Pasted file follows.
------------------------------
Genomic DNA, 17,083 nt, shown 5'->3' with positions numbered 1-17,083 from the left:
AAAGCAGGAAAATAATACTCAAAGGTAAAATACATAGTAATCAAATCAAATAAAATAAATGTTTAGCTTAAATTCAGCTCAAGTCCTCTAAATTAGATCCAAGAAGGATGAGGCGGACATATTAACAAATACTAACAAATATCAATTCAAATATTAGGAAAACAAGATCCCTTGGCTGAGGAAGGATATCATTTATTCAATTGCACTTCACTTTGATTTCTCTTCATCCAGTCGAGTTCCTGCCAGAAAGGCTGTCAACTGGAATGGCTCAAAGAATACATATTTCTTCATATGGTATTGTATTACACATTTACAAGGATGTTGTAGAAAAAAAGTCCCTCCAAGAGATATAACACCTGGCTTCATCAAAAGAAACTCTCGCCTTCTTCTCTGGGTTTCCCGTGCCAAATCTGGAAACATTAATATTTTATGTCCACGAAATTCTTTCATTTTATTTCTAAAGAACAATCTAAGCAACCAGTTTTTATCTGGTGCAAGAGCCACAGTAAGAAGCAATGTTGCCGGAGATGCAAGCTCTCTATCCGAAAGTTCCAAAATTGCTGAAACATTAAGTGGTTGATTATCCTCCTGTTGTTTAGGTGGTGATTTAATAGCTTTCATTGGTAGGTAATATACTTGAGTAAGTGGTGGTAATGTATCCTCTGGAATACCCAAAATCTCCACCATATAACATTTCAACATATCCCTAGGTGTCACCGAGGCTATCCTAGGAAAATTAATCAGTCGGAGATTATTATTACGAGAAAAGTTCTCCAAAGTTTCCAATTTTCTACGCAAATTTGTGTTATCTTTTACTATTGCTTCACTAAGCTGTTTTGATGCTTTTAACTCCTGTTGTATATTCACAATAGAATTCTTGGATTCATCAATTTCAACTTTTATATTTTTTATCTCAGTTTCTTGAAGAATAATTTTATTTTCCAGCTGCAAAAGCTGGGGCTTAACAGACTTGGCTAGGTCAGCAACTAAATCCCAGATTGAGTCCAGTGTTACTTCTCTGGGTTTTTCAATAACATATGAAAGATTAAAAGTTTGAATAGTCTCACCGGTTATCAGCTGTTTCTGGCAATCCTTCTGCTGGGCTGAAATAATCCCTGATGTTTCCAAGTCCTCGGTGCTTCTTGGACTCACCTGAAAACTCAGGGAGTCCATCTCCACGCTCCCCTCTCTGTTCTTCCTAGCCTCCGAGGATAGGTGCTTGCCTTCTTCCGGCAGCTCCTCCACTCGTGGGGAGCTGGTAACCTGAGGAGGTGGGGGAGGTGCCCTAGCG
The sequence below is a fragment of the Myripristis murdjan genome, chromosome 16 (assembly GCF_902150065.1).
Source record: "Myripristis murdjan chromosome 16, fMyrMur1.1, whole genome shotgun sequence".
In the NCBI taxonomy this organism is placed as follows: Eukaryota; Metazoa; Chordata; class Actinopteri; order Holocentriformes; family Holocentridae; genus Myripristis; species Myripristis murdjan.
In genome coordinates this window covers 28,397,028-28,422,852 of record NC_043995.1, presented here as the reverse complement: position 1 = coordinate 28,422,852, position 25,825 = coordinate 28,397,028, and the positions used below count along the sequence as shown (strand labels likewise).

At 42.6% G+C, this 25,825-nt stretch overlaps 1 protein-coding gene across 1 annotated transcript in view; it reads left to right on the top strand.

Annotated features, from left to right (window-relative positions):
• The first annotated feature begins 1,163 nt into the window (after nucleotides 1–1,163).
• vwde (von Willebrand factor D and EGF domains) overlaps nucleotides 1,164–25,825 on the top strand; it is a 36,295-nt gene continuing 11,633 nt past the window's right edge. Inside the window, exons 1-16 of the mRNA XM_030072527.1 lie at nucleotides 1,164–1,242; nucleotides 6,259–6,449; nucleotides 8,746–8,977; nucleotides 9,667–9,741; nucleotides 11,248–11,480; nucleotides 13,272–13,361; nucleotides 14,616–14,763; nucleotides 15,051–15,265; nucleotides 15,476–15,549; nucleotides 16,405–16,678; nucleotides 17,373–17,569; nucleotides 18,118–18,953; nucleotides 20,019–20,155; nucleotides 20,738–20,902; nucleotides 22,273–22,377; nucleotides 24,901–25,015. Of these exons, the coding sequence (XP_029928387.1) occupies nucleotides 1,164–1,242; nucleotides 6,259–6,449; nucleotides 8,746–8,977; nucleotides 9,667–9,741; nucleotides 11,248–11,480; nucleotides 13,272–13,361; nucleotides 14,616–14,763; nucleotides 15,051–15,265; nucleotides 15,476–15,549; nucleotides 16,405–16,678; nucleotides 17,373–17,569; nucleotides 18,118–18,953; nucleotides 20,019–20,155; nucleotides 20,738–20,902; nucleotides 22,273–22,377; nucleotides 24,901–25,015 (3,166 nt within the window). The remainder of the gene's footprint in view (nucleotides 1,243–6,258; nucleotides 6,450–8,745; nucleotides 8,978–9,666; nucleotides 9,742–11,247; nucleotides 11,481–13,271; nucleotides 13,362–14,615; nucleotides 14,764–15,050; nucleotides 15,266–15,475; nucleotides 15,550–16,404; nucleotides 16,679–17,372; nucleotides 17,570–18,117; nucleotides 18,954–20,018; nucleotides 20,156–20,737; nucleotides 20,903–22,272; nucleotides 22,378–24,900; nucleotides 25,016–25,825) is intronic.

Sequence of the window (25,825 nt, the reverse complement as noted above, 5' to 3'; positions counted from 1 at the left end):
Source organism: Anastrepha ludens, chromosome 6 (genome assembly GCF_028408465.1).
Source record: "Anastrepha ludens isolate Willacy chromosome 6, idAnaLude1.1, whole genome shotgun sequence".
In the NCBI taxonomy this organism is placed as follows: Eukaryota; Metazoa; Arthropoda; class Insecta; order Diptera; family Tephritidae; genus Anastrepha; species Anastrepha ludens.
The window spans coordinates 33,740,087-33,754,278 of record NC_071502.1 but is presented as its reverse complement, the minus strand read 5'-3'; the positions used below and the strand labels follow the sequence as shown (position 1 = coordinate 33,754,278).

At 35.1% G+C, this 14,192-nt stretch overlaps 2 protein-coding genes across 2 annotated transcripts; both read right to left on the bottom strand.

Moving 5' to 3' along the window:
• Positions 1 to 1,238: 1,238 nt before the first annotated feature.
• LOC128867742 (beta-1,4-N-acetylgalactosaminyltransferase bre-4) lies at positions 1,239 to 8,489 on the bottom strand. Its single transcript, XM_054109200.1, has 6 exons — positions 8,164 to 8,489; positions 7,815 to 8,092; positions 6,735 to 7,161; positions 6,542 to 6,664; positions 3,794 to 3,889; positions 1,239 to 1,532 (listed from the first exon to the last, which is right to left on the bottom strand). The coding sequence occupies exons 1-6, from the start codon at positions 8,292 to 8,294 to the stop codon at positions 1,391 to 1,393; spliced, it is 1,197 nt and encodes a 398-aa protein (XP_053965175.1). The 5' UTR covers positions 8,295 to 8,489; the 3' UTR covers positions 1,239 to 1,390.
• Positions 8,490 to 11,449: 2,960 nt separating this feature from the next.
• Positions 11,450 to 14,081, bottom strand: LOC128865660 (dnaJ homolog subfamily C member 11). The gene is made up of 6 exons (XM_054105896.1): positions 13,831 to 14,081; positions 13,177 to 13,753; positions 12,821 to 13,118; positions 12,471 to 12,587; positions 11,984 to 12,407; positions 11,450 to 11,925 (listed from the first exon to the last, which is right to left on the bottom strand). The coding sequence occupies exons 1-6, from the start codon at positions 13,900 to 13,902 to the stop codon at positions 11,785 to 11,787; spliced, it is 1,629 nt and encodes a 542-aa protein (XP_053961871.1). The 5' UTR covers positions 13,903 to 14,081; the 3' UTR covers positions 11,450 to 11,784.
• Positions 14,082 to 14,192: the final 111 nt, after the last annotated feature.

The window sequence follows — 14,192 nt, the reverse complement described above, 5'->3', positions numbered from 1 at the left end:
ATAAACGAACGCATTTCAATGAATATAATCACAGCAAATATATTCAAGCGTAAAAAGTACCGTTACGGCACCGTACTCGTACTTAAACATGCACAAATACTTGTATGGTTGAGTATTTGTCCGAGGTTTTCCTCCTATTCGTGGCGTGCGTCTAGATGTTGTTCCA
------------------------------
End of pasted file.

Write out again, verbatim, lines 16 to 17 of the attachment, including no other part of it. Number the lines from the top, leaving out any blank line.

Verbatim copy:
At 35.1% G+C, this 14,192-nt stretch overlaps 2 protein-coding genes across 2 annotated transcripts; both read right to left on the bottom strand.

Moving 5' to 3' along the window: